Thursday, February 17, 2011

HB 2191: The Arizona Syndrome Or another Arizona anti-immigrant law of white privilege

By Arnoldo Garcia

The Arizona legislature, dominated by white supremacists and anti-immigrant haters, continues leading the way to undermine if not gut the 14th Amendment. And everyone's rights are in danger.

The Arizona House just approved a bill that would not allow undocumented persons their day in court.

The East Valley Tribune in Arizona reported:
A House panel on Wednesday approved legislation designed to benefit one man: Cochise rancher Roger Barnett.

The measure would spell out that anyone who is in this country [SIC] illegally cannot collect punitive damages even after winning a lawsuit.

Voters already approved a constitutional amendment doing precisely that in 2006. But that came nearly two years too late for Barnett who was sued following a 2004 incident when 16 [SIC] illegal immigrants said the rancher illegally imprisoned them.

HB 2191 makes that ballot measure retroactive to the beginning of 2004.
Guilty by immigration status.

Arizona is not alone in its zealot anti-migrant, anti-Mexican, anti-human notoriety. From Prop. 200, approved in 2004 and that prohibits state public services to persons who can't prove their status in the U.S., to SB-1070, the anti-immigrant racial profiling law approved last year, at least 20 states are pursuing similar initiatives. Now, across the U.S., a person's rights are being trumped by their immigration status, race, color, class and gender. This is the new double standard: "guilty by immigration status." (NNIRR's HURRICANE initiative, working with community groups, documents the human rights abuses being committed by ICE, police and other government officials and private citizens, issued the report "Guilty by Immigration Status.")

While HB 2191 represents another low blow to our rights, it's is not just another law. The fact that a measure of this nature -- protecting Roger Barnett a rancher with a hate reputation that's a staple of the anti-migrant violence on the border -- would get this far is testament to the depth of the human rights crisis in Arizona. How far can the Arizona hate legislators drive a stake into the heart of the U.S. Constitution? HB 2191 is more evidence of the the new normal defined by a deepening anti-immigrant hate and vigilante vitriol.

Tit for tat: Even so, Arizona is the offspring of a big plan, Operation Endgame, fueling the national anti-immigrant pandemic. ICE operations against workers; the extension of federal immigration-police collaboration to every nook and cranny of the U.S. and the anti-immigrant hate are not passing fancies. And Arizona's Prop 200 was the offspring of California's Prop. 187. SB-1070 is the culmination of federal immigration-police collaboration programs and the militarization of immigration control and border communities. The U.S. will enlist the police force in every county by 2012 to take part in immigration control. Every county that abuts the border and every county in Texas and Arizona and about two-thirds of all counties in California are already part of the Department of Homeland Security's "Secure Communities, which allows police to share the fingerprints of everyone arrested with the DHS database....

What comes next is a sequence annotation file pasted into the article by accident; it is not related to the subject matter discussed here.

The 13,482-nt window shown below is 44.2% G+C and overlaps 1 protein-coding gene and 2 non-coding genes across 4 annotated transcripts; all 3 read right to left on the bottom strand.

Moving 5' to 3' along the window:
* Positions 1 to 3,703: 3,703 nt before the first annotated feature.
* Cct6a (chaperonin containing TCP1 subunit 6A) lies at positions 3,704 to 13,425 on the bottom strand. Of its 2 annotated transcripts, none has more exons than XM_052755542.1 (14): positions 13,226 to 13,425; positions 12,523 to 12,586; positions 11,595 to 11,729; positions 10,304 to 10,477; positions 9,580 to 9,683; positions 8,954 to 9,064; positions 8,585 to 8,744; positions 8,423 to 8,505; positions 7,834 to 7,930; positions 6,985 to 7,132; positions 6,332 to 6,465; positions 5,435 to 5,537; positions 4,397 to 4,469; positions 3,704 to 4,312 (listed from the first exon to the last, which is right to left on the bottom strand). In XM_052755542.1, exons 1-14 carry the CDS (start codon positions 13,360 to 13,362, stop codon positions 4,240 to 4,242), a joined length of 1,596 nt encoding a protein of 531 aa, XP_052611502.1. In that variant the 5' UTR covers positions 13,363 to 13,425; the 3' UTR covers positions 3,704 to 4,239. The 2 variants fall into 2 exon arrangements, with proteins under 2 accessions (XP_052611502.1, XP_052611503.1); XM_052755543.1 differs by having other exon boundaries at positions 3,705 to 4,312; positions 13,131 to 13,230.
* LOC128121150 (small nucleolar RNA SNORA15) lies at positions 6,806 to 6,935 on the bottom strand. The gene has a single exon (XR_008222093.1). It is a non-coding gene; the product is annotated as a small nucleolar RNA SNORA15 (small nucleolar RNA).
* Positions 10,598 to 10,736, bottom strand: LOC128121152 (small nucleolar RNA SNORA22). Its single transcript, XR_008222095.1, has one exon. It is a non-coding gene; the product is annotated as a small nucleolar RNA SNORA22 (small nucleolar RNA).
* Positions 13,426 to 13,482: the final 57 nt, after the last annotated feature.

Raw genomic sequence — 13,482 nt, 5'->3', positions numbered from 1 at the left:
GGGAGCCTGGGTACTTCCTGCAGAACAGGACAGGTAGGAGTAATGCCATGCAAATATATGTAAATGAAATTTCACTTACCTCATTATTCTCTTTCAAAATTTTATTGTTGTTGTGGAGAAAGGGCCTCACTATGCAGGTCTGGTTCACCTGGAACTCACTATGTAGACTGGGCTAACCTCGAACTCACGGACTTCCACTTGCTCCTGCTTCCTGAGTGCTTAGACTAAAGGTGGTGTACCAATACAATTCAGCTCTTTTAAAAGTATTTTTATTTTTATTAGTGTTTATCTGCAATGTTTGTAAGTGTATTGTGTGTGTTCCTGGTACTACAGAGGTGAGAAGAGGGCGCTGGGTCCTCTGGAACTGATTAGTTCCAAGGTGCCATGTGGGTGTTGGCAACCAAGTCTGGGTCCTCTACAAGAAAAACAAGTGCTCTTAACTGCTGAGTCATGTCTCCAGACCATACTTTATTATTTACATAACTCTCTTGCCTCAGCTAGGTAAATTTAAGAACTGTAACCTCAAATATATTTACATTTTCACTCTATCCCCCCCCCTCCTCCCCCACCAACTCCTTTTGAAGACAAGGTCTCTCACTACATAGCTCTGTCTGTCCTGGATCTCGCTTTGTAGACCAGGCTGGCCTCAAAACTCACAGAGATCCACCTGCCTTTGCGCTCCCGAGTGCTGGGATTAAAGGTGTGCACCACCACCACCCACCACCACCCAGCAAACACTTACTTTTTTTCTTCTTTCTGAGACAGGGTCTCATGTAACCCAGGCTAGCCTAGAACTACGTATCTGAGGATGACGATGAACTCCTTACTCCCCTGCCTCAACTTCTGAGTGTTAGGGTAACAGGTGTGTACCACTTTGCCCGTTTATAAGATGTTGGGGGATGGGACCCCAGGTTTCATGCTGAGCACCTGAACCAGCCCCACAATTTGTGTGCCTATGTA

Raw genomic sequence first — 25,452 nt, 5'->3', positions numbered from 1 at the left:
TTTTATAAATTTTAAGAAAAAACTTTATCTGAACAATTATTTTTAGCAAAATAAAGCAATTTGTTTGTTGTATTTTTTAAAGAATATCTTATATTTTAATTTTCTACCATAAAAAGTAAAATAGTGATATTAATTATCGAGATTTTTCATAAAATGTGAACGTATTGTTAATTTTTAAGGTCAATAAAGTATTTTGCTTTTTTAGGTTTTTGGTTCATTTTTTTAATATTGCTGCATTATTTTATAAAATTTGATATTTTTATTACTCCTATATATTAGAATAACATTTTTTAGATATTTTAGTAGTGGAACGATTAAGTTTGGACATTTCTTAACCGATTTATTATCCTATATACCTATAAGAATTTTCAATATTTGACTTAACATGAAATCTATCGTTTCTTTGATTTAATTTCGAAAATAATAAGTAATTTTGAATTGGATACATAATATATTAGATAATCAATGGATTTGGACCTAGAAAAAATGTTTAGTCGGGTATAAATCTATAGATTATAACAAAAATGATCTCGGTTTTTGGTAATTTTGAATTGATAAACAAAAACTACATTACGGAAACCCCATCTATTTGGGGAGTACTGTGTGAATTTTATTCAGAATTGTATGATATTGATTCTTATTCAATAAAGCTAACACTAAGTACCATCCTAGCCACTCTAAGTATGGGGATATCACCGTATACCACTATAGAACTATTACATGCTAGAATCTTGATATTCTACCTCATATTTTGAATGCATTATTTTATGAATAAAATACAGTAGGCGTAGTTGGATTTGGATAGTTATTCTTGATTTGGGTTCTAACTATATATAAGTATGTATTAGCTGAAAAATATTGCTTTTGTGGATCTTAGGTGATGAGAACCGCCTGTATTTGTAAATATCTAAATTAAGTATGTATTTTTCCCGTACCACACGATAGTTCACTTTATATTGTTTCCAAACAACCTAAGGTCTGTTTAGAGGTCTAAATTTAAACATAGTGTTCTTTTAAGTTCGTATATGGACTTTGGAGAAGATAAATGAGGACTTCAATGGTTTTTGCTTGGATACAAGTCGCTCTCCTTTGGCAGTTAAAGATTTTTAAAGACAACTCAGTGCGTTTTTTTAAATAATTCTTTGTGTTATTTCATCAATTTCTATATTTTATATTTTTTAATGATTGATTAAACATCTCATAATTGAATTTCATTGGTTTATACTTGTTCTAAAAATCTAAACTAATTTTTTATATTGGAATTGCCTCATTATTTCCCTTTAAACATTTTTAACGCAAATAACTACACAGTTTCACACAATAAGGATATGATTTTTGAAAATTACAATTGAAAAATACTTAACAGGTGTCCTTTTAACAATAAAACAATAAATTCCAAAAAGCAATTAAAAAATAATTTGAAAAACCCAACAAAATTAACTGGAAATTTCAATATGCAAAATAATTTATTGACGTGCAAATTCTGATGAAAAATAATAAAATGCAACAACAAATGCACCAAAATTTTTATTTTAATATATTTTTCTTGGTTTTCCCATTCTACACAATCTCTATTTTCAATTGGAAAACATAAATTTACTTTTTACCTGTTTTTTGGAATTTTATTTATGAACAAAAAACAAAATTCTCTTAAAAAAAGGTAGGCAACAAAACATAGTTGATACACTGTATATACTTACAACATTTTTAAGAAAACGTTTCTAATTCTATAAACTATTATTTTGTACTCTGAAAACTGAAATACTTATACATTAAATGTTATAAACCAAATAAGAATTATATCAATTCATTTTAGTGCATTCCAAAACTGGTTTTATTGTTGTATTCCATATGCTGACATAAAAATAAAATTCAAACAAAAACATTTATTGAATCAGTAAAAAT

These are not just flawed policies and laws. We are witnessing an emerging immigration policing regime that is criminalizing immigrants beyond recognition and using the shameless excuse of going after "criminals" to destroy everyone's rights -- citizens and non-citizens, immigrants and non-immigrants, working people and communities of color.

The Rise of the U.S. Immigration Policing Regime

HB 2191 may be just a shamefaced attempt to change the rules for a white rancher who was convicted of imprisoning migrants at gunpoint. While the legislator behind HB 2191 is ratcheting white privilege up a notch, HB 2191 whittles away our basic rights.

The recent conviction of Shawna Forde for the cold-blooded murder of Raul Flores and Brisenia Flores, his nine-year old daughter, is a small measure of long-overdue justice. Stopping HB 2191 would be a tiny sign of sanity in the Arizona legislature. But don't hold your breath waiting for the Arizona Senate to stop HB 2191. The cold-hearted Arizona Senate got cold feet and yanked yet another one of its worst case scenario bills, which would have allowed hospitals to ask persons for their immigration papers before helping them; they didn't have the votes to pass it.

The revolution is civil rights?

What are we going to do? How do you stop them from legislating hate, from continuing to build a policing regime with its own criminal justice and prison system exclusively for persons with immigration status? It's easy to say: we need push back on all the criminalization, which drives the hate movement, and demand that the 14th Amendment be defended and expanded, say with policies and measures that ensure that:
  • A person is innocent till proven guilty;
  • A person has the right to her day in court;
  • Racial, ethnic/national and religious profiling -- i.e. all forms of discrimination based on race, color, religious and political creed and belief, gender and class -- are illegal.
That would be revolutionary.

Come to think of it, this is the law of the land right now; but not in Arizona and dozens of others states and counties if we don't push back hard.


Arnoldo Garcia works for the National Network for Immigrant and Refugee Rights. For more information visit:

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